Most upsetting by far, though, is the plot line involving sexual harassment. Izzy ends up in a compromising position with a boy, very much against her will. Despite the fact that he and his friends have similarly harassed two other girls, her friends, Izzy doesn’t report him or do anything other than give him the cold shoulder. Izzy and her friends are just sending them off to hurt other girls, because, if they hadn’t learned their lessons hurting the two friends, they certainly won’t have learned it now.

Along this vein, I don’t think the female friendships were handled well. Jenna and Izzy are supposedly best friends, but neither one seems to care for the other at all. Jenna withholds information that could help Izzy avoid pain, all because Jenna felt neglected by Izzy over the summer. Now, I get feeling neglected, but the reason Izzy was so busy was taking care of her mother who was going through cancer treatments, so how about a little leeway. Yes, Izzy could have been more thoughtful of her best friend, but she also didn’t know anything was happening. Of course, once Izzy learns what Jenna’s issues were, she still doesn’t inquire or support Jenna, so there’s that. Meredith, who neither liked much at the outset, proved a much better friend to both, even they judged her unfairly.

The language is a bit stilted, and rarely does Izzy really coalesce into a character I had a strong handle on. Her personality doesn’t seem particularly set in stone yet, and, if I were to describe her in one word, that word would be naive. So many things are going on that should be obvious to Izzy, like the issues with her crush or Jenna. I called what was up with both of them in their earliest scenes, but Izzy was completely shocked to figure out the truth hundreds of pages later. For all that she’s concerned about her mom’s health, that, too, takes her time actually believing that she’s having health problems, despite the really obvious evidence and her obsession with all things medical.

Izzy’s burgeoning healthy romance I did like. In fact, for once, I am wishing for more romance, rather than having that as the weak point in a novel. The scenes in which Izzy speaks with the boy are the ones where the dialog feels most natural, even in the way they end up saying the wrong things and fighting. They banter and have things in common the way that Izzy and the rest of her friends and family do not really seem to. Overall, there was an authenticity of character and emotion that was lacking.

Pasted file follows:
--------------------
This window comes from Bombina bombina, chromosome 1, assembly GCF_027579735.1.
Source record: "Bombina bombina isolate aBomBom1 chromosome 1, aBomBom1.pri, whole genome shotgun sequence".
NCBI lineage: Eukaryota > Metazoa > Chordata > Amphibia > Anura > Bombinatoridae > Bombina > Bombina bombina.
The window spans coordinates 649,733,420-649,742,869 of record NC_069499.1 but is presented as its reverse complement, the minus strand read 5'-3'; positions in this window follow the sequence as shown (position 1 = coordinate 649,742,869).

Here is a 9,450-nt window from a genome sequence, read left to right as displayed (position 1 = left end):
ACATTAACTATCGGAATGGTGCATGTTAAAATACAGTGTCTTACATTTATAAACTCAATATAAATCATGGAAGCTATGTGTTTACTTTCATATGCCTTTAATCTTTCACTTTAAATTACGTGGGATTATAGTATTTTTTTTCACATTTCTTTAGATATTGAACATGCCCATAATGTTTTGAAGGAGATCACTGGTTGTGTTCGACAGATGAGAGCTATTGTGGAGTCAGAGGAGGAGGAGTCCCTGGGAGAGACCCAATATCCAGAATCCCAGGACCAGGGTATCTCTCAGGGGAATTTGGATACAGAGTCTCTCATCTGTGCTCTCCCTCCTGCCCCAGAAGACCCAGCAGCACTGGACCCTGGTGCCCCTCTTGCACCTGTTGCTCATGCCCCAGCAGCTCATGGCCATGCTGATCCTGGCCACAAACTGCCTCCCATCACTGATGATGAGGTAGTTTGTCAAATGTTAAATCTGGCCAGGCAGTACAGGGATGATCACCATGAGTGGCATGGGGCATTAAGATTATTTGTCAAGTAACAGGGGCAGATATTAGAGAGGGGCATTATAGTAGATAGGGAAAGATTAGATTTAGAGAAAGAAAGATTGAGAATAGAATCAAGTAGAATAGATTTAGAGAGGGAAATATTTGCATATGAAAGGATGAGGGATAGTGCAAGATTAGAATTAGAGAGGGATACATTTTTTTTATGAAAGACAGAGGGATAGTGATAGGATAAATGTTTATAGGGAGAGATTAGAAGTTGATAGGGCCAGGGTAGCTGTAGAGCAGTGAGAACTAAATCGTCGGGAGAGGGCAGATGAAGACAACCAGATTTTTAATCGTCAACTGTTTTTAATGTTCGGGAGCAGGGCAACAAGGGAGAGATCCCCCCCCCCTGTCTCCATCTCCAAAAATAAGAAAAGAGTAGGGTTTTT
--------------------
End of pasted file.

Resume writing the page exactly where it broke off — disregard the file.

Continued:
I realize this has turned into a rant, but I did like parts of this novel quite a bit, and I do envision a good future for Raf as a writer. The humor is well done in places, and the tougher subjects show promise. The Symptoms of My Insanity tries to do too much and ends up not quite satisfying overall. Though I didn’t end up loving this, I will be open to trying Raf’s sophomore novel.

Favorite Quote:
“Maybe facts and formulas comfort Marcus, but I think that article he read was totally wrong. You don’t love chemical reactions or particles or neuron receptors. You love whole people. Including the parts you didn’t know were there, and the parts you’re waiting for them to become.”

10 responses to “Review: The Symptoms of My Insanity”

  1. I swear, Jenna was the shittiest friend ever. She knew what Izzy was going through and who that guy was, but she still couldn’t bring herself to say anything. Meredith came out of left field for me and seemed mostly out of place throughout the entire novel. What was her motivation to start being friends again?

    Also, that was my favorite quote from the book as well.

    • Christina says:

      Yeah, I really didn’t get why Meredith was so friendly all of a sudden. At first, she’s excluded them because she was popular, then she’s using Izzy to sneak out, and then she’s suddenly really supportive. It was a bit off the wall. Maybe she was supportive because of Izzy’s scandal, since she went through something similar?